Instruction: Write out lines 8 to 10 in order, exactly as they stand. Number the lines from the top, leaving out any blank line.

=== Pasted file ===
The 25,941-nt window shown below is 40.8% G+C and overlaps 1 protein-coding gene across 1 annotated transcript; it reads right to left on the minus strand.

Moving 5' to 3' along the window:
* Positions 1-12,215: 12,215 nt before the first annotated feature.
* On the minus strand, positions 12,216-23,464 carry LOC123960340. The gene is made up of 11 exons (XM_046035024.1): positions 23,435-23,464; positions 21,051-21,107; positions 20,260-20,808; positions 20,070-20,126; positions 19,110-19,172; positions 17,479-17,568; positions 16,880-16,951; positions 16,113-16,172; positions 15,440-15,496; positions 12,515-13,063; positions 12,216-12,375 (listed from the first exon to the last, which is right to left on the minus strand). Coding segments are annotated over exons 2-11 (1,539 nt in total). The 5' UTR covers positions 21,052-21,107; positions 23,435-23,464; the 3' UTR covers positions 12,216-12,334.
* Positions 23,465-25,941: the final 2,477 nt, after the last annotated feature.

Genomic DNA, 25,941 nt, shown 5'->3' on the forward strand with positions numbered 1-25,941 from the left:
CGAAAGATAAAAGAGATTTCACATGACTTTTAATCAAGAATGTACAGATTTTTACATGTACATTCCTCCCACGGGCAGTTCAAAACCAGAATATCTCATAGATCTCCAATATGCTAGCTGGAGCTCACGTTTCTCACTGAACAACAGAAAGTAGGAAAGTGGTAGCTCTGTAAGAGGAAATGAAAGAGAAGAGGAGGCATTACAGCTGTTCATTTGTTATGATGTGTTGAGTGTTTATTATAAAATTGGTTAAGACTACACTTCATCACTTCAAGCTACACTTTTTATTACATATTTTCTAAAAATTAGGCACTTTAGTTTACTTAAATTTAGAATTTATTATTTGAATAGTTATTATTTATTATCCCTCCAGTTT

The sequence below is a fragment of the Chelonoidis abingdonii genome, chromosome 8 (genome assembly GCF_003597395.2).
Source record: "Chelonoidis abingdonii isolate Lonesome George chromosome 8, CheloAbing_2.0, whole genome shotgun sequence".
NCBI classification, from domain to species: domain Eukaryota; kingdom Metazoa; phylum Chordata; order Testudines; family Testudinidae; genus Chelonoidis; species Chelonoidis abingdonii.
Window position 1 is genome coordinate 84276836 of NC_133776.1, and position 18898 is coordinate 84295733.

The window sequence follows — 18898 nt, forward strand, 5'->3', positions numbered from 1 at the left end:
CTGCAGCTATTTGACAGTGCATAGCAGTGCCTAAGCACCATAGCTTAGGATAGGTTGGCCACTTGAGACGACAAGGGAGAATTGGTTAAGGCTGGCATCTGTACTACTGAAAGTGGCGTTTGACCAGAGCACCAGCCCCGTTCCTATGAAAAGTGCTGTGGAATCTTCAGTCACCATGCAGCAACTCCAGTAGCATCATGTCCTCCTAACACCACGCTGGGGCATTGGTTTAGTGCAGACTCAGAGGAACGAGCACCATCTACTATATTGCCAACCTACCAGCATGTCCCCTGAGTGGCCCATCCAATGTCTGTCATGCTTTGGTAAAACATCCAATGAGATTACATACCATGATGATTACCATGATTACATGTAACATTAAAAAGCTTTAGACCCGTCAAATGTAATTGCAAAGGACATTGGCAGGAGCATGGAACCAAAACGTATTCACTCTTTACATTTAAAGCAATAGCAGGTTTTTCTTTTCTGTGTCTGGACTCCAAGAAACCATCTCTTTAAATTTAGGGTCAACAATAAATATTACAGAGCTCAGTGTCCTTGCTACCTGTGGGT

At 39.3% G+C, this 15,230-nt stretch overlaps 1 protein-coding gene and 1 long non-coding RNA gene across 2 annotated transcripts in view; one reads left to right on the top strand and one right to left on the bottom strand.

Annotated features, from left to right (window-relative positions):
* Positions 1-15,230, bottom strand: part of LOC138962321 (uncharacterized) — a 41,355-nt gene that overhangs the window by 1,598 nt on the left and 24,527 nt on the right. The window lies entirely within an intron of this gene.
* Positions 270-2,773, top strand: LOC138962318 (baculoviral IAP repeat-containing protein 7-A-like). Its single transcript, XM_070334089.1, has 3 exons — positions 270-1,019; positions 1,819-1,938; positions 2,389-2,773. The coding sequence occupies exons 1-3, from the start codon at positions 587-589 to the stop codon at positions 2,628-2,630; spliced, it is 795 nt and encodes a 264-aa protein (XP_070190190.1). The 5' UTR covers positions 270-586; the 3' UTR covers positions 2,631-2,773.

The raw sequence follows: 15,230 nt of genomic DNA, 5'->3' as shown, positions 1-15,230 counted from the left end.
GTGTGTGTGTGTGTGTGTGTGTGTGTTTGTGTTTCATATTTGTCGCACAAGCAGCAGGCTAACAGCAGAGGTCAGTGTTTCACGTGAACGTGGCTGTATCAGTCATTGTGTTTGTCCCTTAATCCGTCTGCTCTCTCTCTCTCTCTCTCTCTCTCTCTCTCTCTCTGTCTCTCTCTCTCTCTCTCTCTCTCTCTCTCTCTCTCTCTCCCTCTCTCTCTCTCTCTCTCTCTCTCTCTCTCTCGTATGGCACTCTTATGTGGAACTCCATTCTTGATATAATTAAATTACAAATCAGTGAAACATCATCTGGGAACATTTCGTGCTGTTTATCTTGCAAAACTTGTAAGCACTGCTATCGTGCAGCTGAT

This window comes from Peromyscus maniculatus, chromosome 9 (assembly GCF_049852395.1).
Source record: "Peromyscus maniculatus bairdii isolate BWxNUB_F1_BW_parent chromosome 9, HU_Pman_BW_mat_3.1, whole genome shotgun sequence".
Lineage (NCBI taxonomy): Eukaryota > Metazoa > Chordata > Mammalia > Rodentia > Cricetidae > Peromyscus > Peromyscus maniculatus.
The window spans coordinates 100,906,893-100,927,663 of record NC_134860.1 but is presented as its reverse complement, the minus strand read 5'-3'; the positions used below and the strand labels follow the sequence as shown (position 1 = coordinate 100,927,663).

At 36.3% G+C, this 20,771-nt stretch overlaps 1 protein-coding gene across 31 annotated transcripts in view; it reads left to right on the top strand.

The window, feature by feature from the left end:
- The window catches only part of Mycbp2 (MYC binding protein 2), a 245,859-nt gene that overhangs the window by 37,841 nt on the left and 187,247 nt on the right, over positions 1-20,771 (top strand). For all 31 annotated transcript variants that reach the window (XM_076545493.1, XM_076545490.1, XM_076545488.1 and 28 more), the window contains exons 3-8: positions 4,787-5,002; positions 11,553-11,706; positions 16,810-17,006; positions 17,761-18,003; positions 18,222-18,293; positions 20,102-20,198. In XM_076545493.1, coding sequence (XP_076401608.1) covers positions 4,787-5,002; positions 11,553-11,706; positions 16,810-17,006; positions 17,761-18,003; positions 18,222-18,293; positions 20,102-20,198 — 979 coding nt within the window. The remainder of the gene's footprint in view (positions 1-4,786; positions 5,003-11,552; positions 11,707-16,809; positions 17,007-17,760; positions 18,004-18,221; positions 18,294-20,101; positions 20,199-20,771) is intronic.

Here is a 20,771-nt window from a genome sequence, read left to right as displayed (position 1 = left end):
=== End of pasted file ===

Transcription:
The sequence below is a fragment of the Chelonoidis abingdonii genome, chromosome 8 (genome assembly GCF_003597395.2).
Source record: "Chelonoidis abingdonii isolate Lonesome George chromosome 8, CheloAbing_2.0, whole genome shotgun sequence".
NCBI classification, from domain to species: domain Eukaryota; kingdom Metazoa; phylum Chordata; order Testudines; family Testudinidae; genus Chelonoidis; species Chelonoidis abingdonii.